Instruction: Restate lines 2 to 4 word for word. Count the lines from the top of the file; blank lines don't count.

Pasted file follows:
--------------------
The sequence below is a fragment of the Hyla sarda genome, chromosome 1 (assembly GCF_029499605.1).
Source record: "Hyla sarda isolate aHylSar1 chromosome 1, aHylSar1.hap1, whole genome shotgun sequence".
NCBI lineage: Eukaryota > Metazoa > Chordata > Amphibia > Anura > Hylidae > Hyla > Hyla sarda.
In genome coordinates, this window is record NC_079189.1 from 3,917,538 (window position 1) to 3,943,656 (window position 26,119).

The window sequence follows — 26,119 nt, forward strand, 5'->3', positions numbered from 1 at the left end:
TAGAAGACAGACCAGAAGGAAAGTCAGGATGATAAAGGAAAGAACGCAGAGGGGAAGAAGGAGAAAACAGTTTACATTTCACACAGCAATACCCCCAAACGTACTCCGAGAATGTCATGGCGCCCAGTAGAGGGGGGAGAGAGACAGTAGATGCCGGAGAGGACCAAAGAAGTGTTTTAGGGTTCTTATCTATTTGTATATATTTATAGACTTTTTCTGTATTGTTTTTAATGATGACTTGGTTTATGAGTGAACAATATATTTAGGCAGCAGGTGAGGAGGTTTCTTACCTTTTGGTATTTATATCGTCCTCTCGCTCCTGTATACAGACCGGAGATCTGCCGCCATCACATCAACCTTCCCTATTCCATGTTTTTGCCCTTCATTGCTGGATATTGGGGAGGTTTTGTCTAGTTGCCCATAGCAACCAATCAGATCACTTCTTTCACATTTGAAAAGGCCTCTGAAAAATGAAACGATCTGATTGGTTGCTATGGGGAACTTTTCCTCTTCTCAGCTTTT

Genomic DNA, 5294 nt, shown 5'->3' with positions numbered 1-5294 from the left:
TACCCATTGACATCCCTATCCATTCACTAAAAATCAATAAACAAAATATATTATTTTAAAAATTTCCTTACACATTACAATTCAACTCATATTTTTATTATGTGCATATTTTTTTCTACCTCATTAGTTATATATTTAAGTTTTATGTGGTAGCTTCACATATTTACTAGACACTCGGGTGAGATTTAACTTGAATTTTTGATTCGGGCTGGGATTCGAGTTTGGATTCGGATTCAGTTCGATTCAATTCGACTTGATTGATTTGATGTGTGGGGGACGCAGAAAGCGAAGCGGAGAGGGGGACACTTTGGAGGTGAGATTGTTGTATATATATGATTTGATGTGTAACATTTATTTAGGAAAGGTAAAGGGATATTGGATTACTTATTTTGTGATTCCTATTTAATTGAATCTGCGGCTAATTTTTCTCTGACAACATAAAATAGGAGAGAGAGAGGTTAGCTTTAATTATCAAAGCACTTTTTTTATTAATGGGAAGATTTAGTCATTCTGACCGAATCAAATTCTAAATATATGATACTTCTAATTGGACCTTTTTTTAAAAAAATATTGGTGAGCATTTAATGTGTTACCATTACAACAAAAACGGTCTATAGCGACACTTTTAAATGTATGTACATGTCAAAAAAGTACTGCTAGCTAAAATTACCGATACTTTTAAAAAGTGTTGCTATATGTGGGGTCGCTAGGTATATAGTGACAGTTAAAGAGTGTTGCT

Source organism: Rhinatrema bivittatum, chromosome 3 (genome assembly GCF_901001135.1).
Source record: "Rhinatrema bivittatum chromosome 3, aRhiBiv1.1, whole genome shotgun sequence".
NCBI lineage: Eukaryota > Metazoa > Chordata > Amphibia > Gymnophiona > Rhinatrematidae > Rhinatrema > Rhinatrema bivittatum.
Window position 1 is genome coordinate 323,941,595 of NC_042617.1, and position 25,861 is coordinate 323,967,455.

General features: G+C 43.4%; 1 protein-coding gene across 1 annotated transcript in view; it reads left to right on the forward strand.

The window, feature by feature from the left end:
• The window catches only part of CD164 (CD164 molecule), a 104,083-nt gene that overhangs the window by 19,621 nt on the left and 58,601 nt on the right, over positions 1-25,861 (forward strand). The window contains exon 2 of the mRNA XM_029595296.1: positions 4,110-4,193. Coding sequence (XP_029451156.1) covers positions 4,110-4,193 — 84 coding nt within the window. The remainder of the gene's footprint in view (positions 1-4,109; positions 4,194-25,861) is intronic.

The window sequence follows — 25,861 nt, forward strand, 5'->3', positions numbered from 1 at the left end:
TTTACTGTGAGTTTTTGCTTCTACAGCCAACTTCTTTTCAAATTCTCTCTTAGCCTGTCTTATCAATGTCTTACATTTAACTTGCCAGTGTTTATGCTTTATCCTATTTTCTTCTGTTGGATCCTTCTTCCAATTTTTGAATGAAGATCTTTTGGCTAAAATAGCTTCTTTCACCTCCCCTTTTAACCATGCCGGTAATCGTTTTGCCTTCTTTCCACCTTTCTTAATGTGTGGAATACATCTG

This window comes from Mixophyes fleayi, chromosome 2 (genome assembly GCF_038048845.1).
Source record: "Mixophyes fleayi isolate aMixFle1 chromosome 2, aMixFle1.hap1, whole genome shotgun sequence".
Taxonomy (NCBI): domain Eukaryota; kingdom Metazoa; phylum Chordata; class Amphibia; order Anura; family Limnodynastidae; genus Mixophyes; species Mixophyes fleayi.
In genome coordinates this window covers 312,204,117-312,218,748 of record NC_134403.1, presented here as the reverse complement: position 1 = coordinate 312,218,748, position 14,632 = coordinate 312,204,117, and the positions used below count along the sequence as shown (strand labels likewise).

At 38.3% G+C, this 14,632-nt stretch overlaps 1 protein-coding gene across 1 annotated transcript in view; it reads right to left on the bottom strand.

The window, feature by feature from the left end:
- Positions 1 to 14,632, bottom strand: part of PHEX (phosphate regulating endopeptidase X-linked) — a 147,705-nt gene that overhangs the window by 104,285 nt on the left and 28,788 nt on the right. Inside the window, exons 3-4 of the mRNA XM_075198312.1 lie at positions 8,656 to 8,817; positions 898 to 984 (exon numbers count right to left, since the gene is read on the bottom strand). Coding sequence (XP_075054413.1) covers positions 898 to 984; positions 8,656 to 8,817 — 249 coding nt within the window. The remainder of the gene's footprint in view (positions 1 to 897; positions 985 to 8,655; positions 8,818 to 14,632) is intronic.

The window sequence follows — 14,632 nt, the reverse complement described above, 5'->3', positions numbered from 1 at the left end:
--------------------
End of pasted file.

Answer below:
Source record: "Hyla sarda isolate aHylSar1 chromosome 1, aHylSar1.hap1, whole genome shotgun sequence".
NCBI lineage: Eukaryota > Metazoa > Chordata > Amphibia > Anura > Hylidae > Hyla > Hyla sarda.
In genome coordinates, this window is record NC_079189.1 from 3,917,538 (window position 1) to 3,943,656 (window position 26,119).